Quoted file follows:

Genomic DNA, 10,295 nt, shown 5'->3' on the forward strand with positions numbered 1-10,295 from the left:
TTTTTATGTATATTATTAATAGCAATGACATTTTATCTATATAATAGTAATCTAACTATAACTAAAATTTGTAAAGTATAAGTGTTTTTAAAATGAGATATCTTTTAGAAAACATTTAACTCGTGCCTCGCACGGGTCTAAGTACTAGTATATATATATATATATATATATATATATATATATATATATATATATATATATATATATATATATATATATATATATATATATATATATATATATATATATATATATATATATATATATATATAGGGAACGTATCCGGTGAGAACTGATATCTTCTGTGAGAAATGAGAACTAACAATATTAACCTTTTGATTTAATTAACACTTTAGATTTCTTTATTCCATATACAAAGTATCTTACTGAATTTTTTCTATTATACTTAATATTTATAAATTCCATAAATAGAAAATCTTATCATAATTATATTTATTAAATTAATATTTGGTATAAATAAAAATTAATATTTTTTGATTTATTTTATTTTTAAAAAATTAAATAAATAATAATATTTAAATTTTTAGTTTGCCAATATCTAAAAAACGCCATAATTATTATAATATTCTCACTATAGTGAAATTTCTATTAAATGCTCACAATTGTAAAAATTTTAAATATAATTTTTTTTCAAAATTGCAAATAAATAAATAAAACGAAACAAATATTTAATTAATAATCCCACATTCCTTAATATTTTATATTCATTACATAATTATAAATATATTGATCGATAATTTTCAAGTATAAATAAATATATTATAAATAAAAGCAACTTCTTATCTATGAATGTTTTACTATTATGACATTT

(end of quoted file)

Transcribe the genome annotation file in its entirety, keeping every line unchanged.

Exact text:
Genomic DNA, 10,295 nt, shown 5'->3' on the forward strand with positions numbered 1-10,295 from the left:
TTTTTATGTATATTATTAATAGCAATGACATTTTATCTATATAATAGTAATCTAACTATAACTAAAATTTGTAAAGTATAAGTGTTTTTAAAATGAGATATCTTTTAGAAAACATTTAACTCGTGCCTCGCACGGGTCTAAGTACTAGTATATATATATATATATATATATATATATATATATATATATATATATATATATATATATATATATATATATATATATATATATATATATATATATATATATATATATATATATATATATATATAGGGAACGTATCCGGTGAGAACTGATATCTTCTGTGAGAAATGAGAACTAACAATATTAACCTTTTGATTTAATTAACACTTTAGATTTCTTTATTCCATATACAAAGTATCTTACTGAATTTTTTCTATTATACTTAATATTTATAAATTCCATAAATAGAAAATCTTATCATAATTATATTTATTAAATTAATATTTGGTATAAATAAAAATTAATATTTTTTGATTTATTTTATTTTTAAAAAATTAAATAAATAATAATATTTAAATTTTTAGTTTGCCAATATCTAAAAAACGCCATAATTATTATAATATTCTCACTATAGTGAAATTTCTATTAAATGCTCACAATTGTAAAAATTTTAAATATAATTTTTTTTCAAAATTGCAAATAAATAAATAAAACGAAACAAATATTTAATTAATAATCCCACATTCCTTAATATTTTATATTCATTACATAATTATAAATATATTGATCGATAATTTTCAAGTATAAATAAATATATTATAAATAAAAGCAACTTCTTATCTATGAATGTTTTACTATTATGACATTT